Saturday, October 6, 2012

Top 10 Worst Officials' Calls Ever

For those of you who may not have seen the apparently blown call that cost the Atlanta Braves the NL Wild Card play-in game against the St. Louis Cardinals...

That was NOT an "infield fly." True, there was a shortstop going after it, but it was nearly 200 feet from home plate.  That was not an infield anything.

There's no guarantee that the Braves would have won -- indeed, we can't even be sure that one run would have scored on the play.

Still, it looked bad.

Looking worse, though, were the Braves fans. They put on the worst display of fan behavior at an MLB game since Game 4 of the 1999 ALCS, when the Red Sox fans acted like animals.

Will this call go down in history as one of the worst ever? It has yet to stand the test of time, of course. Here are my picks for the...

Top 10 Worst Officials' Calls in Sports History

I'll restrict this to the major leagues. So if you're looking for the 5th down call that gave the University of Colorado a shot at a National Championship it was awarded but did not deserve, or Charles White's "phantom touchdown" in the 1979 Rose Bowl, or the Olympic boxing decision that denied Roy Jones Jr. a Gold Medal, or even the travesty of the 1972 Olympic basketball final, you won't find it here.

And if you're looking for the Jeffrey Maier play, forget it: I explained a few days ago why Oriole fans need to shut the hell up about it. Tony Tarasco was never going to catch thatjball.

And I'm not going to count that game-ending call in Seattle a couple of weeks ago. Those were replacement referees, not men who have trained for years and years to get these kinds of calls right in these kinds of games. Yes, it was a screwup. But the NFL is to blame, for hiring those men -- not the men themselves. And unless the Green Bay Packers end up missing the Playoffs by one game (they won't, they'll make it), this one won't hold up as one of the worst calls ever, because it will end up as a blip on the radar screen, however ugly the blip might be.

10. June 9, 2012, MGM Grand Garden Arena, Las Vegas, Nevada, WBO Welterweight Championship. Champion Manny Pacquiao was judged by the HBO announcers covering the fight to have won 11 rounds, his opponent Timothy Bradley just 1. When the fight was over, Bradley turned to the fight's promoter, Bob Arum, and said, "I tried hard, but I couldn't beat him." Bradley's manager, Cameron Dunkin, said he scored the fight 8 rounds to 4 for Pacquiao.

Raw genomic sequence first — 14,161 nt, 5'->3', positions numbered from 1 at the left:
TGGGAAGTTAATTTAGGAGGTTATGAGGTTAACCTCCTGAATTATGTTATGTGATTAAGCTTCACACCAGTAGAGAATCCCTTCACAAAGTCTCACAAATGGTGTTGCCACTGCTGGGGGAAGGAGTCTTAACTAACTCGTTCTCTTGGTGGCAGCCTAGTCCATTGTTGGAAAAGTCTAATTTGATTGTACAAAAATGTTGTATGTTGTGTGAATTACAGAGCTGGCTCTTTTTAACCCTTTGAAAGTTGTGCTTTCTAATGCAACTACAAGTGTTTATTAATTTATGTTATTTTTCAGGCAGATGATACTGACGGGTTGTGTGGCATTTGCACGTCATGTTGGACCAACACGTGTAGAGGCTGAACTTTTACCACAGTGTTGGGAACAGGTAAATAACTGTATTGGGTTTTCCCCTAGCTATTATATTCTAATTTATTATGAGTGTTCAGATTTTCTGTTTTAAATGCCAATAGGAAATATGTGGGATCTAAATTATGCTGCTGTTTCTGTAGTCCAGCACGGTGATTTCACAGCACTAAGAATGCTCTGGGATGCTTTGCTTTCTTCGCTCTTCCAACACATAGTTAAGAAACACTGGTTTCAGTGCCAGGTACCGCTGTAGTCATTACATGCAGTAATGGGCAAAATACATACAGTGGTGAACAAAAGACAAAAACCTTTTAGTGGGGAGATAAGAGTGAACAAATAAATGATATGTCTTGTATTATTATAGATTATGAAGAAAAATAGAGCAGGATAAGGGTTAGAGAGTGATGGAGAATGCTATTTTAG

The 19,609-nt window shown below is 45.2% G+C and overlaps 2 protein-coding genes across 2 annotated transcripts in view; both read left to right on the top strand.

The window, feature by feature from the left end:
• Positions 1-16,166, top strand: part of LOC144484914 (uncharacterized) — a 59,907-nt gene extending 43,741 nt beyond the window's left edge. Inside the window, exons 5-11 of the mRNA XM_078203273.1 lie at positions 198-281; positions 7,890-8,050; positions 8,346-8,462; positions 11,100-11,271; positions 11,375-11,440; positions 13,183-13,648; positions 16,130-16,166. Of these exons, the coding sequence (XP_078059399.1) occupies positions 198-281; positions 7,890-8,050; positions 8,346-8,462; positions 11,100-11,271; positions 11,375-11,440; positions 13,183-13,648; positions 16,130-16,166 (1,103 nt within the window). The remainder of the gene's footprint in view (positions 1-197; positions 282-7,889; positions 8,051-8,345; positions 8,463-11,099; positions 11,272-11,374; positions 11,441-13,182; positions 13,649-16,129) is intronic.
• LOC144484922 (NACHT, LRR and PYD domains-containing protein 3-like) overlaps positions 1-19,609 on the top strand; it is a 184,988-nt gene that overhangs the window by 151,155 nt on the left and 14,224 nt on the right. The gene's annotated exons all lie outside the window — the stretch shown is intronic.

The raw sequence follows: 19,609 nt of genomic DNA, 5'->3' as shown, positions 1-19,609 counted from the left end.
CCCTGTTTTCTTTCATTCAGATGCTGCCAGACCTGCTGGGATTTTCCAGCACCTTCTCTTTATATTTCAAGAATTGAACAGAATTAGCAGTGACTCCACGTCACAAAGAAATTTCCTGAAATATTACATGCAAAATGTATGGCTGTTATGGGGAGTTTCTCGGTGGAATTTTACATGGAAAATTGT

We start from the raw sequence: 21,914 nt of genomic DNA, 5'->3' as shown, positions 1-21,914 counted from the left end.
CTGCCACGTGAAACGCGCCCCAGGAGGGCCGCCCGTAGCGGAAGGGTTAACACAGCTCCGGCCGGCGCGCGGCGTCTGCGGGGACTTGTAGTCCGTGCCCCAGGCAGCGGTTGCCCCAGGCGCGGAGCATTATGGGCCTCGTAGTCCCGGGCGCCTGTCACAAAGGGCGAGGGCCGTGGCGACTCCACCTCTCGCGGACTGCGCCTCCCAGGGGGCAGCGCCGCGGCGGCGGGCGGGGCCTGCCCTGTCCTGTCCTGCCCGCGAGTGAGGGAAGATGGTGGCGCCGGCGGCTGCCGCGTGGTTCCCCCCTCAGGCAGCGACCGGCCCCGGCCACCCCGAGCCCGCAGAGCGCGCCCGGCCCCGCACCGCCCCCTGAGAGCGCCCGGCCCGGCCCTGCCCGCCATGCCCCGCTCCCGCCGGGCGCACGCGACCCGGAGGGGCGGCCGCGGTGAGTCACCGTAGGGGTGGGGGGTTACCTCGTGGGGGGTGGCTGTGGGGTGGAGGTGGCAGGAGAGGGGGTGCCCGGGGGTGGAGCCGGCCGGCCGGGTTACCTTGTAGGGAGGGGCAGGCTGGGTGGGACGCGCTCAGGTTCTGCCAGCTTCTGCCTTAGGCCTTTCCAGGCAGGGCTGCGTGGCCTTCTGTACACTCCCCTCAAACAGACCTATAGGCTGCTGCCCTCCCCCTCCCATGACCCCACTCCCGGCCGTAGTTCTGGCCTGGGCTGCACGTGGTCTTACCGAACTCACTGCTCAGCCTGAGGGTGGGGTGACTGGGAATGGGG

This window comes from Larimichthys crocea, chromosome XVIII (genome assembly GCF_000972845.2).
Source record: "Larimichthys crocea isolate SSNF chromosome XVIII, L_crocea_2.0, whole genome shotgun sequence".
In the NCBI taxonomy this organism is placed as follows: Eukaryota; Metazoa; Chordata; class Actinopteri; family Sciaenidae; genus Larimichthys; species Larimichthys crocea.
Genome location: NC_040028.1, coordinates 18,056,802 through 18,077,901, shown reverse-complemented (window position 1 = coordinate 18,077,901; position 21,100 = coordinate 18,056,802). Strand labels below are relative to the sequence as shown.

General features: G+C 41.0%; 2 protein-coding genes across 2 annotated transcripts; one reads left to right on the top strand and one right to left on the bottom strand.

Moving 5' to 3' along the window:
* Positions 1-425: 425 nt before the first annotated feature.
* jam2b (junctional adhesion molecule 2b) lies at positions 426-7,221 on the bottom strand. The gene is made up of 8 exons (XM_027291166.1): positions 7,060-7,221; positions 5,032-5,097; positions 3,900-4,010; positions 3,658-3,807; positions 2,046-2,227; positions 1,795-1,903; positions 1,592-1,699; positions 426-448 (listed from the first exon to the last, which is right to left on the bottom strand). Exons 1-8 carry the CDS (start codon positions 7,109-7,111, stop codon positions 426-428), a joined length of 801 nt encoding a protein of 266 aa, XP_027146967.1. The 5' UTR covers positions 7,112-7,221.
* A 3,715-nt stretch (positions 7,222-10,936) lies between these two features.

But 2 judges scored it 115-113 for Bradley, the other 115-113 for Pacquiao (and it shouldn't have even been that close). Afterward, the head of the WBO had a 5-judge panel review it. All 5 scored it in favor of Pacquiao, and only 1 even had it close.

This may have been the most egregious boxing judges' futzup ever, although it was hardly the most important: It was a welterweight bout, it was for the WBO title (not the undisputed, the WBA, the WBC, or even the rinky-dink IBF), and it just happened so we don't know what the historical consequences will be. That's why I'm putting it at the top (or bottom, as you may prefer to view it). But it was the first boxing decision that made social media (Twitter and Facebook) go haywire.

9. November 26, 1998, Silverdome, Pontiac, Michigan. How do you futz up a coin toss? Well, however you do it, don't do it on Thanksgiving Day, when every football fan in the country is watching.

The Detroit Lions were playing the Pittsburgh Steelers in the Lions' annual Turkey Day classic -- and this was '98, Barry Sanders' last season, so they weren't yet a joke club. The game went to overtime, and referee Phil Luckett told visiting Captain Jerome Bettis to call the coin in the air.  Bettis started to say, "Heads," but cut himself off in mid-syllable, and yelled, "Tails!" The coin landed tails, but Luckett went with the incomplete word that Bettis said, and awarded the toss to the Lions. The Lions kicked a field goal to win the game with the Steelers not even getting the ball once in the overtime.

This play inspired 2 rule changes. First, the player making the call now does so while the ref is still holding the coin, and the ref repeats the call before flipping, with his microphone being piped into both the stadium public-address system and the television microphones, so no one, inside the stadium or outside, has any doubt. That change took effect the next season. But it would be many more years before the NFL changed its rule so that the team winning the toss must score a touchdown to automatically win; if they only kick a field goal, the opposing team then gets the ball and a chance to win.

Luckett was also the referee 10 days later at the Meadowlands, when Vinny Testaverde of the Jets appeared to score a touchdown against the Seattle Seahawks, but the replay showed that the ball did not cross the plane of the goal line. Head linesman Earnie Frantz ruled it a touchdown, and Luckett, the man in charge, let it stand. The following season, the NFL instituted instant replay.

That didn't stop Luckett from being involved in a controversial play again the next season -- and this time, it was in the Playoffs. Luckett ruled that Frank Wychek's pass to Kevin Dyson, leading to Dyson's touchdown run that won the game for the Tennessee Titans against the Buffalo Bills was a lateral, and thus legal, and the play stood. This was the right call to make: It was a lateral. The Bills haven't made the Playoffs since, 12 years later, the longest drought in the League.

Oh yeah: Luckett is no longer an NFL referee. Instead, he's an officials' supervisor. Guess where he was when that awful call was made in Seattle. You guessed it: In the NFL's suite, overseeing the replacement officials. If he tried to convince the replacement refs to overturn the winning Seahawk touchdown, he failed to do so.